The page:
Pastor Ed Allen preached today a message for the second Sunday of Advent. He started by pointing out that if we're not careful, the story of Jesus' birth falls into the same category in our minds as other Christmas stories.
We looked at Matthew 1. Matthew wants to communicate:
1) Jesus' life was the fulfillment of Old Testament prophecy.
2) Jesus is "God with us" - the great mystery
During the Advent season, we're going to be looking at five reasons to believe this actually happened. Today, we covered the first of those reasons:
Old Testament prophecy suggested something like this.
There are three categories of Old Testament prophecy:
Some are surprises. When they were written, people didn't realize they were prophecies about the Messiah. Over time, Jesus' followers came to believe they were written about Jesus.
An example is Matthew 2:15 - "Out of Egypt I called my son." The original context was about Israel. But Jesus' followers came to see him as a symbol of the nation of Israel. And he was also called out of Egypt.
Some are obvious prophecies. Right from the start, they are known to be about the Messiah.
For example, everyone knew the Messiah would be a descendant of David.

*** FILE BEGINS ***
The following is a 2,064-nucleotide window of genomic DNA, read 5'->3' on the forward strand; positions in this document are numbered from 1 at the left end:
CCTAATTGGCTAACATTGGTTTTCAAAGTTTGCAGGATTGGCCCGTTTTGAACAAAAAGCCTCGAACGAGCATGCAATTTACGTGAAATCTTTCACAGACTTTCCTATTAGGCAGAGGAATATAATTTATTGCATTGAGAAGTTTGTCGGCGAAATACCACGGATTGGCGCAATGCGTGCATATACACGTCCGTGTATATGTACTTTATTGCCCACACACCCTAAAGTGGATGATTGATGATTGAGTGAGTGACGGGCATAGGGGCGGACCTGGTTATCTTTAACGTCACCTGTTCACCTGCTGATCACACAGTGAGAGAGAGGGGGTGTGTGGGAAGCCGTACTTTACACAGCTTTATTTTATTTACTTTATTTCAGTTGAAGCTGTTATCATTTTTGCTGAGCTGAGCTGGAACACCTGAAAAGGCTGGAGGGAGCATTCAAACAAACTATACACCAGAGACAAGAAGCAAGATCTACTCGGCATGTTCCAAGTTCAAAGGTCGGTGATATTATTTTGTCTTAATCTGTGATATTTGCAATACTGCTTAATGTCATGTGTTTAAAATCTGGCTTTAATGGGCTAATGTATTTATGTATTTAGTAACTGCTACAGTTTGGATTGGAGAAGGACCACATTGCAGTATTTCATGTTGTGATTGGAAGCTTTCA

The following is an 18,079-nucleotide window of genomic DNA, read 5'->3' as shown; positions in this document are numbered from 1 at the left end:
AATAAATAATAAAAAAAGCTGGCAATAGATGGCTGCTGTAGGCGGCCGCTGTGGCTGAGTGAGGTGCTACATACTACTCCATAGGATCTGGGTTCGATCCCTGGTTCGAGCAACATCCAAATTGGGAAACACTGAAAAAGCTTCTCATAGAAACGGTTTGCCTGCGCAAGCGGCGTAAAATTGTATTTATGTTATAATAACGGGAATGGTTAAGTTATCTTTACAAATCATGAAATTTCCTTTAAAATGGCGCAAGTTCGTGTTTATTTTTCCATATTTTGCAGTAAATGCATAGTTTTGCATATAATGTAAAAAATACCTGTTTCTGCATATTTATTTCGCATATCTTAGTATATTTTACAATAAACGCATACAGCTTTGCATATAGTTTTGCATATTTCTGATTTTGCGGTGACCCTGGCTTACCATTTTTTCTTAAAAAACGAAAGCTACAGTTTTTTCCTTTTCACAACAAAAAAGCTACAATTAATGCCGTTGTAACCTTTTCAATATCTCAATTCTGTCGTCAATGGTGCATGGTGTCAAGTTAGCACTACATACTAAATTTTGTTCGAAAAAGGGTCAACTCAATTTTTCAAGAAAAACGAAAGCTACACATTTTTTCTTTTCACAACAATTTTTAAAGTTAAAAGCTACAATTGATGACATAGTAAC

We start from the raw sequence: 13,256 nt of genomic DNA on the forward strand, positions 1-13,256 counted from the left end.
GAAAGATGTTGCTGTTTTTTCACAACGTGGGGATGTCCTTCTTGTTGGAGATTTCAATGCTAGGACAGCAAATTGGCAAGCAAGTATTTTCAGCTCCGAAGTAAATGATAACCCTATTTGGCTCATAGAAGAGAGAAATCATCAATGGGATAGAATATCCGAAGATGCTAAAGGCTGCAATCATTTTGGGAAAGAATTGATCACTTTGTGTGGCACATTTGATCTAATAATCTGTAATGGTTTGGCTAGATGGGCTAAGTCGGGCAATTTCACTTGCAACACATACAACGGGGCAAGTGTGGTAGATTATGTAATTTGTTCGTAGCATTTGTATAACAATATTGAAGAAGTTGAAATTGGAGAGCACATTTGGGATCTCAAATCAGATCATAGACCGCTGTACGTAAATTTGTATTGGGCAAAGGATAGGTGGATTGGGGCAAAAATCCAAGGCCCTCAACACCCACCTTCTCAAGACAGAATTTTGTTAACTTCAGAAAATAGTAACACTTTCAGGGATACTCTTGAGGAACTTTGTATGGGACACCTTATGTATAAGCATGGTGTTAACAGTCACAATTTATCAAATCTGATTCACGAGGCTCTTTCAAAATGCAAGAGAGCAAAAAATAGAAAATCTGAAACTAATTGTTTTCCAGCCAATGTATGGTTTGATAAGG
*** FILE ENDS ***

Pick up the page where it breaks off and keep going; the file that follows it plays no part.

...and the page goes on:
Matthew was amazed that Jesus fulfilled this prophecy and wants us to be as well - that's why he includes the genealogy of Joseph, to show Jesus was the legal heir of David.
Another example was that the Messiah was to be born in Bethlehem. Matthew 2:1-6 points out this was fulfilled.
One starts to believe it may be more than coincidence.
Some passages they weren't sure if they were prophecies. They hinted at the Messiah, nonetheless.
An example is Matthew 1:23 and Isaiah 7:14 "a virgin will conceive."
Most people in Israel didn't see it as a Messianic prophecy, and it might have referred to a young woman, Hezekiah's mother. Early in following Jesus, Matthew certainly didn't think of this passage.
But that makes it more likely to be true.
The virgin birth came as a complete surprise. No one expected this. It's not even a Jewish idea.
So where did Matthew get this notion of the virgin birth? From Egyptians? Not likely. Did he make it up? But why? He doesn't need the virgin birth.
The simplest explanation is that Matthew got it from Mary and it really happened.
When you try to construct alternate explanations for Jesus' life, it's not easy. This is either the champion of coincidences or something mind-blowing happened here.
The Christmas story can get buried in sentimentality. Jesus is looking for surrender.
We worship Jesus today. We submit our lives to Him.
The profound mystery: He is God with us.